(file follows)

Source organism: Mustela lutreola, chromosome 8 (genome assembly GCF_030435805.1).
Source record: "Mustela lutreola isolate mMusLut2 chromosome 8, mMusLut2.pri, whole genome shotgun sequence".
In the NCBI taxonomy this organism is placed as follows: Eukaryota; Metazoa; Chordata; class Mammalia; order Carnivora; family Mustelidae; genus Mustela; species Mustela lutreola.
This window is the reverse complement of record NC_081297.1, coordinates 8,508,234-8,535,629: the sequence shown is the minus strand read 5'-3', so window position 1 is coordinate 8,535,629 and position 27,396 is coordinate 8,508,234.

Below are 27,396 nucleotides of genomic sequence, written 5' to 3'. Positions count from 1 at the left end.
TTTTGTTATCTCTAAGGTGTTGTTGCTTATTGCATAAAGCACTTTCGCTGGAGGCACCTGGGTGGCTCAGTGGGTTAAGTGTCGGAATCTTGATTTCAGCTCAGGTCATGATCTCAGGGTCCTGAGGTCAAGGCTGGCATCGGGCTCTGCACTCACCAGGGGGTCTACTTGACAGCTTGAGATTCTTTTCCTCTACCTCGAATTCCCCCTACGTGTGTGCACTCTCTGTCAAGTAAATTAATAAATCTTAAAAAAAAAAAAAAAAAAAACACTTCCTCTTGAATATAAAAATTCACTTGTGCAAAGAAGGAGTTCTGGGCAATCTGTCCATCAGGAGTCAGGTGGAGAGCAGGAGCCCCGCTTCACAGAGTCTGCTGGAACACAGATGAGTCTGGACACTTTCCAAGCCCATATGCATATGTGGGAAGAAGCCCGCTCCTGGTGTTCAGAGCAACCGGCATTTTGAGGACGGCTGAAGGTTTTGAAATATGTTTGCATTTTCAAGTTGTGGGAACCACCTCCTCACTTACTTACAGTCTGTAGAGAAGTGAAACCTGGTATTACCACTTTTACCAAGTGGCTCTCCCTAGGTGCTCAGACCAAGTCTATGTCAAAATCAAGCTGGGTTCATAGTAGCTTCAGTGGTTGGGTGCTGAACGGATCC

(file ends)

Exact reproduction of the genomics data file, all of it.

Source organism: Mustela lutreola, chromosome 8 (genome assembly GCF_030435805.1).
Source record: "Mustela lutreola isolate mMusLut2 chromosome 8, mMusLut2.pri, whole genome shotgun sequence".
In the NCBI taxonomy this organism is placed as follows: Eukaryota; Metazoa; Chordata; class Mammalia; order Carnivora; family Mustelidae; genus Mustela; species Mustela lutreola.
This window is the reverse complement of record NC_081297.1, coordinates 8,508,234-8,535,629: the sequence shown is the minus strand read 5'-3', so window position 1 is coordinate 8,535,629 and position 27,396 is coordinate 8,508,234.

Below are 27,396 nucleotides of genomic sequence, written 5' to 3'. Positions count from 1 at the left end.
TTTTGTTATCTCTAAGGTGTTGTTGCTTATTGCATAAAGCACTTTCGCTGGAGGCACCTGGGTGGCTCAGTGGGTTAAGTGTCGGAATCTTGATTTCAGCTCAGGTCATGATCTCAGGGTCCTGAGGTCAAGGCTGGCATCGGGCTCTGCACTCACCAGGGGGTCTACTTGACAGCTTGAGATTCTTTTCCTCTACCTCGAATTCCCCCTACGTGTGTGCACTCTCTGTCAAGTAAATTAATAAATCTTAAAAAAAAAAAAAAAAAAAACACTTCCTCTTGAATATAAAAATTCACTTGTGCAAAGAAGGAGTTCTGGGCAATCTGTCCATCAGGAGTCAGGTGGAGAGCAGGAGCCCCGCTTCACAGAGTCTGCTGGAACACAGATGAGTCTGGACACTTTCCAAGCCCATATGCATATGTGGGAAGAAGCCCGCTCCTGGTGTTCAGAGCAACCGGCATTTTGAGGACGGCTGAAGGTTTTGAAATATGTTTGCATTTTCAAGTTGTGGGAACCACCTCCTCACTTACTTACAGTCTGTAGAGAAGTGAAACCTGGTATTACCACTTTTACCAAGTGGCTCTCCCTAGGTGCTCAGACCAAGTCTATGTCAAAATCAAGCTGGGTTCATAGTAGCTTCAGTGGTTGGGTGCTGAACGGATCC